Labelled as a “witty western that will will enchant both YA and adult readers” Spellslinger by Sebastien de Castell was released in North America on May 4th, 2017. While Spellslinger may be hard to stumble across in your local bookstore (here in Canada at least), seeking out this magical book will be worth every bit of time and effort you put into it (coincidentally, if, after reading this review, you want to buy your own copy of Spellslinger, you can pick it up at The Book Depository, which conveniently has free world-wide shipping)!
There are three things that earn you a man’s name among the Jan’Tep. The first is to demonstrate the strength to defend your family. The second is to prove you can perform the high magic that defines our people. The third is surviving your sixteenth year. I was a few weeks shy of my birthday when I learned that I wouldn’t be doing any of those things.
Kellen is moments away from facing his first mage’s duel and the start of four trials that will make him a spellcaster. There’s just one problem: his magic is gone. As his sixteenth birthday approaches, Kellen falls back on his cunning in a bid to avoid total disgrace. But when a daring stranger arrives in town, she challenges Kellen to take a different path. Ferius Parfax is one of the mysterious Argosi – a traveller who lives by her wits and the three decks of cards she carries. She’s difficult and unpredictable, but she may be Kellen’s only hope. The first in a rich and compelling fantasy series bursting with tricks, traps and a devious talking squirrel cat.
Spellslinger was the monthly read for my book club, and while I didn’t pick this book out myself, I was still really excited to read it for a few reasons. Primarily, it has an awesome cover – I mean, really, this cover artwork is so fantastic and unique the book is practically begging you to pick it up! Secondly, this book was advertised as a western fantasy novel – I am a huge sucker for fantasy books, especially high fantasy, so this book is right up my alley. And that mingling of western with fantasy sounded pretty intriguing to be honest! And finally – squirrel cats. Because that not-quite-a-cat animal on the cover just promises to be a fun sidekick, and I had to know what, exactly, a squirrel cat was (and by the way, for those of you wondering, they are super cool).
As mentioned, the setting is really quite unique. Kellen’s people, the Jan’Tep, wield magic, and their society is organized in a clear, defined hierarchy, placing those with the most power on top, and those with the least on the bottom. We’ll get into that hierarchy a bit more later, but for now, let us focus on the world de Castell built. While de Castell could have, and maybe should have, put some more effort into world-building, especially when it came to explaining the role of neighbouring empires in the plot, the world-building de Castell did engage with was well executed and robust. The Jan’Tep society itself, and eventually, its revealed history, are quite thorough and robust, drawing the reader in without much difficulty. de Castell paints a rich picture of magic, society and wilderness throughout the novel, while leaving just enough to the imagination to entice the reader.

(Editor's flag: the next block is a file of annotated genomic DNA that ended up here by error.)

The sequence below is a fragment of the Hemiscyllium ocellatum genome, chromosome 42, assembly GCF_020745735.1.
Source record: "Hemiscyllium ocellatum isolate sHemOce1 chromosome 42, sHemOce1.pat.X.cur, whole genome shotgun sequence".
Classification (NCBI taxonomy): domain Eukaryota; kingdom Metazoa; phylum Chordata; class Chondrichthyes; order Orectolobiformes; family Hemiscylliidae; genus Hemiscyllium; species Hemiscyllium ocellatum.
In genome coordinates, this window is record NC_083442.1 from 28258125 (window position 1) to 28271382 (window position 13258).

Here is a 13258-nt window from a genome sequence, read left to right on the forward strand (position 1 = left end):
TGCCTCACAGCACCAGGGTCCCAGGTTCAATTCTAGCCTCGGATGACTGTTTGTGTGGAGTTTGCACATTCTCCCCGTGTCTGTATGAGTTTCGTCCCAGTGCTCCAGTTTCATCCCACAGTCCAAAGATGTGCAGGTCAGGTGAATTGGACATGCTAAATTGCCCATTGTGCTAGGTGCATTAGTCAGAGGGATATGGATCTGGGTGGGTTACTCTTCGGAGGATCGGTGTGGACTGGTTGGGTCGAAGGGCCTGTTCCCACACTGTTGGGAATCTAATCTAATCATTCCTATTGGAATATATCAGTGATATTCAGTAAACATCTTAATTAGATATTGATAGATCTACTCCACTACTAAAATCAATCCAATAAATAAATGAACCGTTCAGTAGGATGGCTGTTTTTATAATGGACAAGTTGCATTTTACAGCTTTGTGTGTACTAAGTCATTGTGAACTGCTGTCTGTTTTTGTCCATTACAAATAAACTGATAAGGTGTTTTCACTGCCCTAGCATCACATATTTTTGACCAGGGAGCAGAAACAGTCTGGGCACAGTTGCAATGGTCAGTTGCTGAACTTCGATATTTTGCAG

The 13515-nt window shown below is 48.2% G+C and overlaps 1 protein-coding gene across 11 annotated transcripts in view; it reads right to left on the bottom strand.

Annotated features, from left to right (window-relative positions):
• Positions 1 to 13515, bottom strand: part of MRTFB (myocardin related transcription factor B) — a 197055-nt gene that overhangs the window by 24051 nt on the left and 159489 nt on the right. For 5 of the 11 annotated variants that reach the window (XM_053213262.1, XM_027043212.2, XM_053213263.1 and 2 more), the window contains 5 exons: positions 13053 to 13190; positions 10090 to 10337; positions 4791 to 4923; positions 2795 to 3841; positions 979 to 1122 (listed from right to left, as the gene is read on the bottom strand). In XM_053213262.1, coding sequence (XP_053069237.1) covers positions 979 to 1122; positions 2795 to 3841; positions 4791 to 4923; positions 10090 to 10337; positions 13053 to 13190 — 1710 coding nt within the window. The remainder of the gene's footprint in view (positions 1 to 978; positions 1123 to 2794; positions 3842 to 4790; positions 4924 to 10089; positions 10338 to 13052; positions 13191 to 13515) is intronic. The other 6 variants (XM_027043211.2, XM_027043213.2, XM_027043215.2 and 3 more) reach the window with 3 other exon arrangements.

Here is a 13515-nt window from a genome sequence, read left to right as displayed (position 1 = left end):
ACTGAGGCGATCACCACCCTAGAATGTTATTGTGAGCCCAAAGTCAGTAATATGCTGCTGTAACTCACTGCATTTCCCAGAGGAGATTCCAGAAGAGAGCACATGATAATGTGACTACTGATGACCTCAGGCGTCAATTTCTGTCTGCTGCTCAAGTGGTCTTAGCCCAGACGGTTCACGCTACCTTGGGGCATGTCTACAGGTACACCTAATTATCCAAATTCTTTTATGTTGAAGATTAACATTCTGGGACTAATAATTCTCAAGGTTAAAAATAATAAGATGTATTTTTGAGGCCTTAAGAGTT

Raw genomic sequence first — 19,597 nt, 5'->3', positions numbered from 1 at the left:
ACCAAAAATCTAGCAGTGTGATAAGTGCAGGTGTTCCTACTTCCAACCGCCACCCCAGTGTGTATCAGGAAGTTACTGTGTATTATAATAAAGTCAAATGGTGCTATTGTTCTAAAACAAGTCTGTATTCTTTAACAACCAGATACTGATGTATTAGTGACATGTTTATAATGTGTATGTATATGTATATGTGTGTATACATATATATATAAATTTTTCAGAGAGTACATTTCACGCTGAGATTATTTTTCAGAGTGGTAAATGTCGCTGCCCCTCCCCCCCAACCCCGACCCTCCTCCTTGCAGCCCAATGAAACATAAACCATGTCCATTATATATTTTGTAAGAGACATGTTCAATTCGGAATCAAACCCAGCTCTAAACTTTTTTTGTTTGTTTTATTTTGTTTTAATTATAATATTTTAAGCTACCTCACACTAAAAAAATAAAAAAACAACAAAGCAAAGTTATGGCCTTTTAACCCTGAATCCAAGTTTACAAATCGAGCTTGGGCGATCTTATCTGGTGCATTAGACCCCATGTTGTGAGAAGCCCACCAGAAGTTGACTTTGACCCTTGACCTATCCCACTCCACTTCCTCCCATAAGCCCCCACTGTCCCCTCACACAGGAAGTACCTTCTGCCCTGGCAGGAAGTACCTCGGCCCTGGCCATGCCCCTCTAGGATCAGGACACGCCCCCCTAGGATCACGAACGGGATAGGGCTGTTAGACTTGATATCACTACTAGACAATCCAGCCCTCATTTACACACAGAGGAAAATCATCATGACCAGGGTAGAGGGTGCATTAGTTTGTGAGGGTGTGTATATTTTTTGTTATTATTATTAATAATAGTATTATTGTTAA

Furthermore, I just wanted to touch on the hierarchy de Castell created within the Jan’Tep society. Spellcasters, that is, magically gifted members of the society, are considered to be Jan’Tep, and at the age of sixteen, having proven themselves, receive a mage name that marks them as a member of the elite class. However, for those who cannot wield magic, there is a label of Sha’Tep, which is considered to be a life of disgrace, in which one is forced to serve the Jan’Tep. This is the future facing Kellen, and in his acceptance of disgrace, Kellen begins to see his society for what it really is – not just what he’s been raised to see. He begins to see that there is truly no difference between the Sha’Tep and the Jan’Tep beyond the strength of their magic – how can there be when his father is an influential mage, and his uncle a Sha’Tep servant? No, what draws the lines in the society Kellen has been raised in is simply the same thing that divides societies in our own world today – a belief that one must be better than another in order to lead a complete, fulfilling life. And while this kind of thinking is, at it’s core, a perverse division of a people, de Castell shows us just how much power the belief of a society can have – for better or for worse.
Finally, at its core, Spellslinger is a coming-of-age story. Albeit, Kellen’s coming of age journey is riddled with near death experiences, kidnapping and betrayal, among other things (like an adorably awkward teenage crush and sibling rivalry). It’s such an utterly relatable story, despite the fantastical setting in which it happens, that the reader can’t help but be drawn in. For teens, this is their story – it reflects struggles, such as the struggle of identity, they to may be facing, especially in our turbulent society today. And for your adults, Kellen’s journey is a reflection of their own, an homage to what they have, and may still be experiencing. And for DeCastell to have so wonderfully fleshed out this pivotal moment of a child on the cusp of adulthood is exemplary.
Overall, Spellslinger was an exemplary beginning to what promises to be an intriguing and action-packed series (soon to be followed by a second book, Shadowblack, in September 2017). While Spellslinger may have benefitted from more exposition and world-building, de Castell still crafted a magical world in which the reader can see both modern society and themselves reflected, through Kellen’s personal struggles, and the barriers he faces on a societal level (4/5).